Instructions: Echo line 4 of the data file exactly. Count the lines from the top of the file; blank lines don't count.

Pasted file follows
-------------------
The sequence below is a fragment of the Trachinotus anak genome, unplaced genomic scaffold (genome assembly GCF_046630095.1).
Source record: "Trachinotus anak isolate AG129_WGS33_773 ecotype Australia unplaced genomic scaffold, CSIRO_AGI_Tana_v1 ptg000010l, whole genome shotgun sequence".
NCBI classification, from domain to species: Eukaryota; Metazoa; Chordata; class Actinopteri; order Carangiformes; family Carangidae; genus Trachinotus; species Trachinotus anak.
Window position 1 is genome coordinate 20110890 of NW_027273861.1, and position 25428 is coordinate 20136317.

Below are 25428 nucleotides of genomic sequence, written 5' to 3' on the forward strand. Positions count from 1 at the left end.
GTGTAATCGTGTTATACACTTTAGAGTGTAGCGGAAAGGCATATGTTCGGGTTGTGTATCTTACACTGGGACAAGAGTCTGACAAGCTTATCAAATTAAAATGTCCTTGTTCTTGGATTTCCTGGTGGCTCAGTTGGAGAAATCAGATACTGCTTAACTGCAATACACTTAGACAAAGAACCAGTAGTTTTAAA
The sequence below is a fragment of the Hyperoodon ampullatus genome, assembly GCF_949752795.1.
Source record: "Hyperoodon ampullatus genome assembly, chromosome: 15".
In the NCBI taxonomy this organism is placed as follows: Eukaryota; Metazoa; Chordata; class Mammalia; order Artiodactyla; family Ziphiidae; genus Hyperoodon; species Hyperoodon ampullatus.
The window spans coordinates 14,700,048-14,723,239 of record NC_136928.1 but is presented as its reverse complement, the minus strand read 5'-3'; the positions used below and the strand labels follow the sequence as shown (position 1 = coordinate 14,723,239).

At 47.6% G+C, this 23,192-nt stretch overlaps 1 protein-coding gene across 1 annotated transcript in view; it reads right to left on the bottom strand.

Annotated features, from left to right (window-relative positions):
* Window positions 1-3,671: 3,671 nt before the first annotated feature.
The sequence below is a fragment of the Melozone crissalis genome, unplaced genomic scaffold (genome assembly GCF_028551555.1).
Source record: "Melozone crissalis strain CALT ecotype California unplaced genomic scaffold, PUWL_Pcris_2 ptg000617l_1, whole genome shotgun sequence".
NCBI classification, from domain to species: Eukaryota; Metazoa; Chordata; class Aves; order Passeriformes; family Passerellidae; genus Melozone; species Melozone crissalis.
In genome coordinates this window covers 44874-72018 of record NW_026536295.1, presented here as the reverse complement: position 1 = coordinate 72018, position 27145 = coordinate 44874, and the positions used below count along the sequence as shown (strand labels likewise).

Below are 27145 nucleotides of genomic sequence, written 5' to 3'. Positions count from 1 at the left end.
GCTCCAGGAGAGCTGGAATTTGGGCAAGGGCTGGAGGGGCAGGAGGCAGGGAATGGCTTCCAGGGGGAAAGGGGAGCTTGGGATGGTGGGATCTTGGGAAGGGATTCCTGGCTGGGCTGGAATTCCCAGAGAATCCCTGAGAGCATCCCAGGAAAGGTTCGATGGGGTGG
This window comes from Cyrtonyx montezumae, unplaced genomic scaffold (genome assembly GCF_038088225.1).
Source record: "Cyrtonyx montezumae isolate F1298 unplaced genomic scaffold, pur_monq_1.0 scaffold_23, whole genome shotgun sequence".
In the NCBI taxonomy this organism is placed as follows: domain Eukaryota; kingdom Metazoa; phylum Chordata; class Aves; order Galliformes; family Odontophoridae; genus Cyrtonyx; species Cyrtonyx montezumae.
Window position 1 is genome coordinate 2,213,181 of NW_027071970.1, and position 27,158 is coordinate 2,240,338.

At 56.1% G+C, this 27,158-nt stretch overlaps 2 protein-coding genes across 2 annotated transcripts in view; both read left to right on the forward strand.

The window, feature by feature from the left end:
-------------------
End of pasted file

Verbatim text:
Window position 1 is genome coordinate 20110890 of NW_027273861.1, and position 25428 is coordinate 20136317.